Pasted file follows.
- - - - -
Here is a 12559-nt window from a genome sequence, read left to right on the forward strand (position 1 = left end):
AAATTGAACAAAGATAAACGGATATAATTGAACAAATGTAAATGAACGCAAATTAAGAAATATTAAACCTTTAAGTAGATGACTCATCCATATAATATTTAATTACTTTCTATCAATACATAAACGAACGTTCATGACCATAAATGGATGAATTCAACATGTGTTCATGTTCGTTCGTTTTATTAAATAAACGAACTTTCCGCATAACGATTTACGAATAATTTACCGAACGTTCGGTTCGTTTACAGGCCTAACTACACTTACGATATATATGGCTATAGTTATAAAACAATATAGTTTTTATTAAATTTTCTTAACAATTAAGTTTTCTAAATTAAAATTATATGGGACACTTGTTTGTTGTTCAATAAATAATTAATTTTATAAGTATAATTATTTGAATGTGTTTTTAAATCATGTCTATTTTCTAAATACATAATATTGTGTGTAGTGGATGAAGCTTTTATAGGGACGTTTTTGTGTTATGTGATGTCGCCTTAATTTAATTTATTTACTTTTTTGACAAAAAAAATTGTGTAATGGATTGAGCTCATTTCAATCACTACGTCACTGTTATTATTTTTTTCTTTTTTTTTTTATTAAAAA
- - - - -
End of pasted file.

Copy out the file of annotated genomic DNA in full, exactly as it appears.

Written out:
Here is a 12559-nt window from a genome sequence, read left to right on the forward strand (position 1 = left end):
AAATTGAACAAAGATAAACGGATATAATTGAACAAATGTAAATGAACGCAAATTAAGAAATATTAAACCTTTAAGTAGATGACTCATCCATATAATATTTAATTACTTTCTATCAATACATAAACGAACGTTCATGACCATAAATGGATGAATTCAACATGTGTTCATGTTCGTTCGTTTTATTAAATAAACGAACTTTCCGCATAACGATTTACGAATAATTTACCGAACGTTCGGTTCGTTTACAGGCCTAACTACACTTACGATATATATGGCTATAGTTATAAAACAATATAGTTTTTATTAAATTTTCTTAACAATTAAGTTTTCTAAATTAAAATTATATGGGACACTTGTTTGTTGTTCAATAAATAATTAATTTTATAAGTATAATTATTTGAATGTGTTTTTAAATCATGTCTATTTTCTAAATACATAATATTGTGTGTAGTGGATGAAGCTTTTATAGGGACGTTTTTGTGTTATGTGATGTCGCCTTAATTTAATTTATTTACTTTTTTGACAAAAAAAATTGTGTAATGGATTGAGCTCATTTCAATCACTACGTCACTGTTATTATTTTTTTCTTTTTTTTTTTATTAAAAA